tenure case for you that was presented to the BE faculty."

However, he does not say that Professor Lauffenburger did not consult
with Professor Harris for a confirmatory opinion. Surely, this
glaring contradiction in the Provost's own words indicates a lack of
integrity in the grievance investigation. An explanation for this
contradiction must be demanded. In addition, the chair of the
investigation committee, Prof. Steven Lerman, now refuses to discuss
this important matter.

What shall we say about a Provost who continues to pervert my
complaint of inadequate independent lab space to one of lesser lab
space that other junior faculty? The fact that I have been allotted
only 355 sq. ft. of independent lab space, despite repeated requests
for adequate independent lab space to Prof. Lauffenburger, is prima
facie evidence of racist MIT policies for the hire of minority
faculty and racist practices by individuals who administer resources
to minority faculty. Every laboratory scientist knows the crucial
importance of independent laboratory space. Yet, for my entire 8
years at MIT, I have been abandoned to face alone the many
prohibitions on my research program because of sharing space with
senior faculty who were forced to provide their own space by the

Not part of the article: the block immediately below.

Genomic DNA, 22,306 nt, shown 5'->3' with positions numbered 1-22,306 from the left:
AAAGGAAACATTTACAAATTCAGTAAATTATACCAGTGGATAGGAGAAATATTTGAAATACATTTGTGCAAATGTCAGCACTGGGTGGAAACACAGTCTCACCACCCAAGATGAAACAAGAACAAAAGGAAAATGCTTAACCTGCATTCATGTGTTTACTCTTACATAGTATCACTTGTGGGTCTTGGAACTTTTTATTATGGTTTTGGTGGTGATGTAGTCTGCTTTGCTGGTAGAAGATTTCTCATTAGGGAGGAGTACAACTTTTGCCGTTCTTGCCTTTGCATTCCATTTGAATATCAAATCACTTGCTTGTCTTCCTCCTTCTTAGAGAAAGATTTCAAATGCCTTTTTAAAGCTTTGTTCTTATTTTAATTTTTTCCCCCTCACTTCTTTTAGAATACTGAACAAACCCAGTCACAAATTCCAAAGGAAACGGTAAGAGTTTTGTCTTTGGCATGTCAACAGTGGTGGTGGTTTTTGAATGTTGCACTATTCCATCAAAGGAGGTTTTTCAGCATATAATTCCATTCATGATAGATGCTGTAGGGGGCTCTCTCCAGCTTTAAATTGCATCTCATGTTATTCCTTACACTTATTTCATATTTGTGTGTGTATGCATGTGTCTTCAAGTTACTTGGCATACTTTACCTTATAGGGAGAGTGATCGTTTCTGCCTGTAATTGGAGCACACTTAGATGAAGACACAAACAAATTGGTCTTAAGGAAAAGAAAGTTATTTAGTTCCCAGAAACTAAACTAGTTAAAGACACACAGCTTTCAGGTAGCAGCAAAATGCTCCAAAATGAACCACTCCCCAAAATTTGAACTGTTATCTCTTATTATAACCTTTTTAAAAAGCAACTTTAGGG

racist actions of Provost Robert Brown. Provost Reif wrote only one
obtuse statement regarding my complaint about the quality of the
research space I was provided by Professor Lauffenburger.

"10. While the Committee's first review had determined you were not
provided less funding or space than nonminority junior faculty, they
considered the additional information you presented concerning BPEC
grants, support for the Dupont Alliance, and space, and found no
basis to change their earlier conclusion."

Finally, what shall we in the MIT community and abroad say about a Provost who wrote the following response to the charge of racism in MIT's tenure promotion process, but decided to ignore the importance of the report that provoked it?

"12. Although one personal opinion differed, the Committee found
strong evidence that racial prejudice did not affect the evaluations
of your tenure case among the BE faculty, and found no evidence (as
opposed to that opinion) to the contrary."

Thus, the Provost chooses to ignore the significance of an
independent report that racism played a role in my tenure review in
BE at MIT. In the McBay report of 1986, MIT learned that the voices
who were willing to accept the risks of speaking out against racism
would be few and suppressed. This important lesson has been
forgotten. I am one who has decided to take up Shirley McBay's
clarion call to end racism at MIT. I hope that you will join me in
the struggle.


Yours sincerely,

James Sherley


Posted by Elizabeth Cooney at 05:06 PM
Sponsored Links